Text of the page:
“Заглянем в справочник “Внешняя торговля СССР в 1984 г.”. Из 74 миллиардов рублей годовой экспортной выручки 38 миллиардов (больше половины) получено за нефть и газ, в том числе 31 миллиард за нефть. Не будь этих денег, как страна покупала бы технику, хлеб, одежду, сахар? В 70-е годы ситуация была как раз благоприятной для нашего экономического развития. Исключительно благоприятной. Добыча нефти увеличивалась фантастически, цены на нее на мировом рынке пли круто вверх. Такого стечения обстоятельств, вероятно, больше уже не будет. Объективные трудности начинаются только теперь — добыча нефти стабилизировалась, увеличивать ее экспорт вряд ли удастся, а цены на мировом рынке упали в 3 раза. И, скажем, за тонну зерна сегодня надо отдавать три тонны нефти, хотя недавно меняли практически тонну на тонну. А покупная техника? В 1984 году ее приобрели на 24 миллиарда рублей. Это главная статья нашего импорта. Учтем, что не в пример нефти техника на мировом рынке дорожает. [195]”       // *


Romney’s riches: A Russian perspective

Romney refuses to put his riches at the center stage of the election campaign.  I wonder why.  Probably because he is quite affluent.  The truth is that either candidate cannot complain of being poor.  But somehow this makes Romney look richer.  The Russian perspective on this seems very sensible then:  the one who is richer, will experience diminishing marginal returns from additional wealth; therefore, is less likely to exploit his position for personal gain.  Who said Russians are bad economists?  // *


Survey result: Pessimistic economists

Just released, survey points to pessimism among majority of economists regarding near-term future.  Well, it is about time to recognize the fact.  There are a couple of possible explanations why it took  so long.  First, there is a certain lag in data collection and processing, and economists by nature  are wary of drawing premature conclusions.  Or that the majority surveyed now happened to be left-leaning economists.  In my experience, most free-marketers are more optimistic in general, while the left is dooms-day-coming.  I am afraid in that respect I do not conform :-).  // *


The Piggy Bank of EU

More European centralization is in the works:  Euro zone officials are devising a plan for the central bank.  This will allow banks to be bailed out directly, without going through the national governments.  So it seems that the crisis has not moved Europe in the direction of disintegration, but instead moving it in the direction of more centralized control.  The Fed was conceived in 1913; its European counterpart may come into existence a 100 years later.   // *


Turboprop vs. Jet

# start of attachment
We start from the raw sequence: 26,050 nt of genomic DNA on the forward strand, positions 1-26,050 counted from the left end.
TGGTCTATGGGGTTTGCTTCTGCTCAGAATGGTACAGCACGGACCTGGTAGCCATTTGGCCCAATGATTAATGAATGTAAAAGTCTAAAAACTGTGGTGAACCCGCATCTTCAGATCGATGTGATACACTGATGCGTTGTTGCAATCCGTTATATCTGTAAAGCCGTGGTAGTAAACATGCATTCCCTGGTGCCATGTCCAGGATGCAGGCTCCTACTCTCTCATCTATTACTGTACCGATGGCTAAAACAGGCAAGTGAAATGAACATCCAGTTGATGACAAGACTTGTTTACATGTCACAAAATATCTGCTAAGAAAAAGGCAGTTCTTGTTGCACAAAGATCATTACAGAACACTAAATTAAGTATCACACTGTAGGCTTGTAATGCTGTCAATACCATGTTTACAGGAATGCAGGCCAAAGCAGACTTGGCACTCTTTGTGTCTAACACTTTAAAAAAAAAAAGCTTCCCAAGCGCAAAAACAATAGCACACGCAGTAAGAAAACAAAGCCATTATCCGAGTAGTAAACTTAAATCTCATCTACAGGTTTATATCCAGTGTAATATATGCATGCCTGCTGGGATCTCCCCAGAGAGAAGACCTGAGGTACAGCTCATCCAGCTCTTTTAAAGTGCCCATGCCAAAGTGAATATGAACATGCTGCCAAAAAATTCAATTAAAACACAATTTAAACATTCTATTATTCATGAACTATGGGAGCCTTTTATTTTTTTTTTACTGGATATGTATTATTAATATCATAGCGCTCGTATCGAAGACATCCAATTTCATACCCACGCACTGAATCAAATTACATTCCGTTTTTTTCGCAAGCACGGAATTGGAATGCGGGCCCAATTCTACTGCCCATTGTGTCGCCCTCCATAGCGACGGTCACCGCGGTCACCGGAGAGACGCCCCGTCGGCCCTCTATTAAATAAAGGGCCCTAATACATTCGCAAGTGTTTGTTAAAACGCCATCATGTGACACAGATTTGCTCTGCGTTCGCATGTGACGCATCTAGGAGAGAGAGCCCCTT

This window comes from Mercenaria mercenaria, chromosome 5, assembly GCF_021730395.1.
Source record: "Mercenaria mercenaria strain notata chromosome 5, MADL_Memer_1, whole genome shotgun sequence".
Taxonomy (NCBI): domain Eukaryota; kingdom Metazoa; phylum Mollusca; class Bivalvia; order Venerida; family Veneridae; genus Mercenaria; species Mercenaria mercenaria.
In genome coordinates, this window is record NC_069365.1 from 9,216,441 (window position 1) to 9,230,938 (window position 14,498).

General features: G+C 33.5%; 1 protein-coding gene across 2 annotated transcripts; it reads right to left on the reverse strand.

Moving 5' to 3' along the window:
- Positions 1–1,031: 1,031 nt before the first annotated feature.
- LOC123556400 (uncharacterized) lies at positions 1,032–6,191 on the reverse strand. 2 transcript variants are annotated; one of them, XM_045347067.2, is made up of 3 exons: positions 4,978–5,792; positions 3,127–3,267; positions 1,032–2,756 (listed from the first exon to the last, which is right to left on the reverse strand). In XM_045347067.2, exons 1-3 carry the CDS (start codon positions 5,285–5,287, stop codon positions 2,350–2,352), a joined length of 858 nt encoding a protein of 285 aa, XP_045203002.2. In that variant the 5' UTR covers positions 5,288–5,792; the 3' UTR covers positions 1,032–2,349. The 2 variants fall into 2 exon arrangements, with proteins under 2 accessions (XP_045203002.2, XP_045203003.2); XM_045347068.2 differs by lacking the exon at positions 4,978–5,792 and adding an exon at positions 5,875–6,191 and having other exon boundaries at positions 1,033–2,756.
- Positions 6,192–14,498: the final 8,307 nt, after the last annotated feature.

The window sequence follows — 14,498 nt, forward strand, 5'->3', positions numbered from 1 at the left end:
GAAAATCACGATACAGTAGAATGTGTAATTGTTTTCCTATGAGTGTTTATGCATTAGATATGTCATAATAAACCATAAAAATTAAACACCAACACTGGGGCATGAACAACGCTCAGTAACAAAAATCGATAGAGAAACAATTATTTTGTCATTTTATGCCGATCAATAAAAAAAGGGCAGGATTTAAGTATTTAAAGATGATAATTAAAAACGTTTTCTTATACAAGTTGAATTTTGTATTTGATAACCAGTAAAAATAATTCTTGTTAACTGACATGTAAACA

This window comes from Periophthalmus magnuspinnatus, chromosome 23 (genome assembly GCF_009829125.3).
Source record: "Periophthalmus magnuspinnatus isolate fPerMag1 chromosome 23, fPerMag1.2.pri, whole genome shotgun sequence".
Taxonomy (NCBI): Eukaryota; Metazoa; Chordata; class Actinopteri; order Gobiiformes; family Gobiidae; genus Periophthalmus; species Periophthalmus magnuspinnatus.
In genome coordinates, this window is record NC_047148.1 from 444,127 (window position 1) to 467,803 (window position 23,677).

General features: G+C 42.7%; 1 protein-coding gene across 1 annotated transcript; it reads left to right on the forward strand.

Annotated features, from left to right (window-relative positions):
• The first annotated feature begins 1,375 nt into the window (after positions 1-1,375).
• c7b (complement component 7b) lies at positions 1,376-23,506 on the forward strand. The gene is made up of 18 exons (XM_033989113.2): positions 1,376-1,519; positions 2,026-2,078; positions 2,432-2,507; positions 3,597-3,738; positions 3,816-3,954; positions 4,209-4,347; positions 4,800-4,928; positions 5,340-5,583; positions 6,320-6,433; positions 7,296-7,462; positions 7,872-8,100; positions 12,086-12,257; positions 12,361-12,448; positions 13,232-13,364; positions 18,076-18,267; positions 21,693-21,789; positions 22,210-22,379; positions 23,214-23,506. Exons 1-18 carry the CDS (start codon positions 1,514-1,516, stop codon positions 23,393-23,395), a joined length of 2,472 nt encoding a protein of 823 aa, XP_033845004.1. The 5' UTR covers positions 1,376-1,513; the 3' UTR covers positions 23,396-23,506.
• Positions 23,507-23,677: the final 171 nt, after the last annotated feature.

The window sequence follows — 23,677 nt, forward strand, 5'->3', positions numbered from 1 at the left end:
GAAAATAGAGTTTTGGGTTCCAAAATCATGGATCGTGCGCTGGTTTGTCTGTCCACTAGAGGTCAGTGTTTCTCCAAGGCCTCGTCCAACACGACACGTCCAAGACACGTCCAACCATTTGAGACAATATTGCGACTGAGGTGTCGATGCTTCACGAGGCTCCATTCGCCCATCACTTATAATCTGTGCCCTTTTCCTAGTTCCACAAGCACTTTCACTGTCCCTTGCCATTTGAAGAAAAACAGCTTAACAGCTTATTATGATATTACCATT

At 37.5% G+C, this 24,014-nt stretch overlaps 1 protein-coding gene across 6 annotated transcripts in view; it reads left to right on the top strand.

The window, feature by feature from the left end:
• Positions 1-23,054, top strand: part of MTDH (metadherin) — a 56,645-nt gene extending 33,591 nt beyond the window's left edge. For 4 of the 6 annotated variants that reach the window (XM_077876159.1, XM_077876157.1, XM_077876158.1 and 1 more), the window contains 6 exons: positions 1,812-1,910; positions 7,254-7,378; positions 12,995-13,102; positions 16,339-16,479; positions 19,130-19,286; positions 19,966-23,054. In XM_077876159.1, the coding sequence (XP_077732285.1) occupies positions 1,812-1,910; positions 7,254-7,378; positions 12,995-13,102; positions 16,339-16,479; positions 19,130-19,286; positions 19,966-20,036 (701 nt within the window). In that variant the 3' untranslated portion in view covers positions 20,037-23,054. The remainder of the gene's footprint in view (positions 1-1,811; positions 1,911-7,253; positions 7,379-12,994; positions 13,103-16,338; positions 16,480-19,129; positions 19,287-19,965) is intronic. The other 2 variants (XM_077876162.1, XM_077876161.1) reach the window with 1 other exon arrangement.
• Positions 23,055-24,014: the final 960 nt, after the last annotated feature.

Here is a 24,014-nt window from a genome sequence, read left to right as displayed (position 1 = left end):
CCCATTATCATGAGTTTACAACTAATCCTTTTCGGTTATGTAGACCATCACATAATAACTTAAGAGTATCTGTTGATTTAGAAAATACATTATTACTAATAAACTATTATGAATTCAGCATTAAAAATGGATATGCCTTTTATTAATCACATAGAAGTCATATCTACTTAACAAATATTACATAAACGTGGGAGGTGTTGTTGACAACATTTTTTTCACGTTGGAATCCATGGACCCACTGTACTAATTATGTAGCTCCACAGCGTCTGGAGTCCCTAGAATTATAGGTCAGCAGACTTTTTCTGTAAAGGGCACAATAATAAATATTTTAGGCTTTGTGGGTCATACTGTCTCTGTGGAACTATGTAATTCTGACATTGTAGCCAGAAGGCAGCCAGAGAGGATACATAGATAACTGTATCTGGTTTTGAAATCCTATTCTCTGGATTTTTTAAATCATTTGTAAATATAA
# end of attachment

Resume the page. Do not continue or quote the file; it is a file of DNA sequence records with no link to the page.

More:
WSJ (July 9, 2012) reports that “Turboprop aircraft makers ATR and Bombardier are seeing orders swell as more carriers switch from jets.”  But the economics of this decision still is and will be muddled with regulations, and the final outcome is uncertain.  The switch to turboprop may be used as another example of economic decision making when a resource (fuel, in this case) becomes cost inefficient.  For more details on turboprop vs. jet, read here.  Currently the turboprop technology is more efficient for short routes and small airplanes, but the airlines apparently would like to see a larger size of aircraft.  General  Electric is looking to develop turboprop engines with greater efficiency.  // *


Who wrote this for The Economist???

This is a bad one for The Economist.  An outrageously bad one…

In May 26th issue, on p. 7, under the title “It’s my party”, it says:

“Russia’s president, Vladimir Putin, unveiled a government dominated by loyalists, tightening his grip on the economy and national security after popular protests.”

So far – ok, even though it comes as no surprise.  But then it continues:

“The new government is likely to curtail the ability of Dmitry Medvedev, the prime minister, to pursue market reforms.”

Where in the world has the author of these words been for the last decade?  Medvedev, Putin’s puppet, is the driver of market reforms?  Maybe The Economist is also saying that Medvedev fairly won the elections and was implementing market reforms while president?!


Gold prices

Gold prices have been on the rise recently, which is not surprising, given the uncertainty of fiat.

Here is an interesting article shared  with me by Reem, one of the bright bunch in Econ 310:  Abu Dhabi hotel ATM dispenses gold bars.   A German entrepreneur tried it first in his home country and apparently it was a success.  Can we import this please?

Additionally, this website looks like a good source on tracking precious metal prices.  Chart here tracks monthly price of gold from 1995 to 2012.

*


Oil Price Movements: A History Lesson

With oil prices rising again, this is an excellent historical review of oil price movements by James L. Williams.